US Banks Face Potential Credit Crunch as Loan Growth Falls Amid Rising Interest Rates and Economic Slowdown

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The Federal Reserve is facing its first significant problem in the aftermath of a year of virtually unfettered path to higher interest rates. By raising the benchmark interest rate that banks use in lending money to each other, tighter monetary policy makes consumer and business loans more expensive and harder to get. In theory, that lowers demand for credit-financed goods and services, and in time also lowers inflation. Rising interest rates and a slowing economy are causing loan growth to fall, with the overall bank credit being stalled at about $17.5 trillion since January. Its year-over-year growth has been falling fast, and the Fed's next interest rate decision in May now hinges on whether policymakers decide that's just monetary policy running its course or something deeper. Household and business bank accounts remain comparatively flush, a buffer against too swift an economic comedown. Yet the potential for a worse-than-expected credit crunch remains elevated in the wake of the Silicon Valley Bank and Signature Bank collapses last month, which raised concerns of a larger financial panic. The worst seems to have been avoided as emergency steps by the Fed and Treasury Department protected depositors at both banks, helping ease what could have been a destabilizing run from smaller banks to larger ones. However, the cage was rattled as a year of rising interest rates had already put smaller banks under pressure, competing for deposits that were leaking into Treasury bonds and money market funds that paid more interest. The response - less lending, tighter credit standards, and higher interest on loans - was already taking shape.  

The survey of large and small banks asks high-level questions - Are lending standards tighter or looser? Is loan demand increasing or decreasing? - yet is considered a reliable gauge of how lending will behave. It was already showing the wheels of a slowdown in motion. Results for the last quarter of 2022 showed a net share of around 45% of banks were tightening standards for commercial and industrial loans, the survey question seen as the best barometer for the direction of lending. Up sharply in the last three surveys, that is already near levels associated with recession. Some consumer loan standards were also getting stricter. Other banking survey data has also turned down. A Conference of State Bank Supervisors survey found the lowest sentiment among community bankers since the poll began in 2019. Nearly all of the 330 respondents, some 94%, said a recession had already begun.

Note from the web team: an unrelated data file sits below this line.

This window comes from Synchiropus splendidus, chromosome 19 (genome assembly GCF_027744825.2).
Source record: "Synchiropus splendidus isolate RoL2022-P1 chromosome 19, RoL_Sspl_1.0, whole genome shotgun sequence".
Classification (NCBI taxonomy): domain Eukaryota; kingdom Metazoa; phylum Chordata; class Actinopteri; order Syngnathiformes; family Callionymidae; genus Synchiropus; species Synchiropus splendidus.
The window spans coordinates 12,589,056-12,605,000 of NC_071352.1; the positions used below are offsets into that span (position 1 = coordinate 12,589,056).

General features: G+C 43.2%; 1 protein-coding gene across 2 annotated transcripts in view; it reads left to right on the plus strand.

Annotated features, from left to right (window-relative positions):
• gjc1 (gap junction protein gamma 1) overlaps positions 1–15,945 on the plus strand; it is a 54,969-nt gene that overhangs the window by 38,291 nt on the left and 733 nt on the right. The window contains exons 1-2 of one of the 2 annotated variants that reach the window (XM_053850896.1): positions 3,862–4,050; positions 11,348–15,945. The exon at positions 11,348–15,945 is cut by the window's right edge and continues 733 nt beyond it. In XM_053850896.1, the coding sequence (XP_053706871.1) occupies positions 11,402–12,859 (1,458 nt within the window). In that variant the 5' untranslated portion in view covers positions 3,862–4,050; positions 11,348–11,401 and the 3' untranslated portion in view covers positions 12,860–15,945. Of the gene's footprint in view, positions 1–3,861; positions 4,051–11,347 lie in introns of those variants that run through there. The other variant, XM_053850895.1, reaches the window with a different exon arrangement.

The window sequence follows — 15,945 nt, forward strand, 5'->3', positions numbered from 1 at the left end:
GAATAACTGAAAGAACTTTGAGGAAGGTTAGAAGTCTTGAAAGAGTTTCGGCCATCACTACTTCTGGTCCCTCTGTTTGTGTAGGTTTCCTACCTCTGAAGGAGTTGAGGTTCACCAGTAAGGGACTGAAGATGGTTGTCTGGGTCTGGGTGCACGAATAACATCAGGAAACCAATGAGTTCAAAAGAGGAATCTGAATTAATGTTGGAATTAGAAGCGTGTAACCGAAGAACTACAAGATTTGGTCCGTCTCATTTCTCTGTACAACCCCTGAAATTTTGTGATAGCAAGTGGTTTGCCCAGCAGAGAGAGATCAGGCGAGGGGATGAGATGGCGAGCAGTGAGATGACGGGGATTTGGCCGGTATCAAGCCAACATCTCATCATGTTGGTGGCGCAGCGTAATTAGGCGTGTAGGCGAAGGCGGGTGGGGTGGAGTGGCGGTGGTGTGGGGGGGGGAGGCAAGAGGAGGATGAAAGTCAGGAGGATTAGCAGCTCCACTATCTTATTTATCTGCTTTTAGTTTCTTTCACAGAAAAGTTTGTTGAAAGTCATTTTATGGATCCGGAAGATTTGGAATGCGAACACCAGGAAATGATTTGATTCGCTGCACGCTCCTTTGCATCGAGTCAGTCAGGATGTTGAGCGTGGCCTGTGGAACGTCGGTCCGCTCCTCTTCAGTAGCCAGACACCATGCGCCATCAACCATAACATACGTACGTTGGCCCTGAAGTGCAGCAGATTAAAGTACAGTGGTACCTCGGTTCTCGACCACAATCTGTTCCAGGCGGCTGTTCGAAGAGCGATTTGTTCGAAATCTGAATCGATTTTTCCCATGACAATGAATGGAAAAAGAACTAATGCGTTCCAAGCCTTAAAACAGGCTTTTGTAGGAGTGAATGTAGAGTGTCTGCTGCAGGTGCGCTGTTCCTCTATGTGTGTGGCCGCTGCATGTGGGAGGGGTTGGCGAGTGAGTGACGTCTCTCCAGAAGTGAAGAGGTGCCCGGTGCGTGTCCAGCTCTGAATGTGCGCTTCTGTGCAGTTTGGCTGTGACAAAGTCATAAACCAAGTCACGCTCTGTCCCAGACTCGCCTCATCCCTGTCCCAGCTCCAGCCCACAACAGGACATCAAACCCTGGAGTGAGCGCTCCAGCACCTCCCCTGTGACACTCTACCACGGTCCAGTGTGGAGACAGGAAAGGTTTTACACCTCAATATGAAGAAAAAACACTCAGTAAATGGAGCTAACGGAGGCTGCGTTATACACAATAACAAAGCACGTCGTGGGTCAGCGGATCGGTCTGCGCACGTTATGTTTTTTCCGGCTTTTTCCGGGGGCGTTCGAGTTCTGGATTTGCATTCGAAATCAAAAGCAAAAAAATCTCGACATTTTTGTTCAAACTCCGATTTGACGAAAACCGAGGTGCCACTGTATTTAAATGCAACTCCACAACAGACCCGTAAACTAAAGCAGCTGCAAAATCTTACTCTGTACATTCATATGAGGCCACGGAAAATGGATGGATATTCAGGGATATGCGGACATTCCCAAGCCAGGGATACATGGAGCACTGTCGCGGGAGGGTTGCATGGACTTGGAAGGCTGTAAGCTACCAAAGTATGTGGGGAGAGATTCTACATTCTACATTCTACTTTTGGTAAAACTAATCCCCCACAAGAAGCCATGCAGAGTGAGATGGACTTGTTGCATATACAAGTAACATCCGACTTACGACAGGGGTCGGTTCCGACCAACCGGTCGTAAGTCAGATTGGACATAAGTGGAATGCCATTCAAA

Tighter credit is hitting an already-slowing economy, with key sectors showing stress. Small businesses are already reporting tightened profit margins, and it is difficult to gauge what this means for consumption, business investment, and inflation. Business investment and consumer spending make up the bulk of the economy, and credit tightening could lead to a recession. The Fed's next interest rate decision in May will be important in gauging the direction of the economy. If policymakers decide that it is just monetary policy running its course, then things will remain the same, but if they see something deeper, then interest rates may rise further, leading to a recession. Tightening credit is the mechanism through which that's going to impact the broader economy, so the Fed needs to be careful about its next move.

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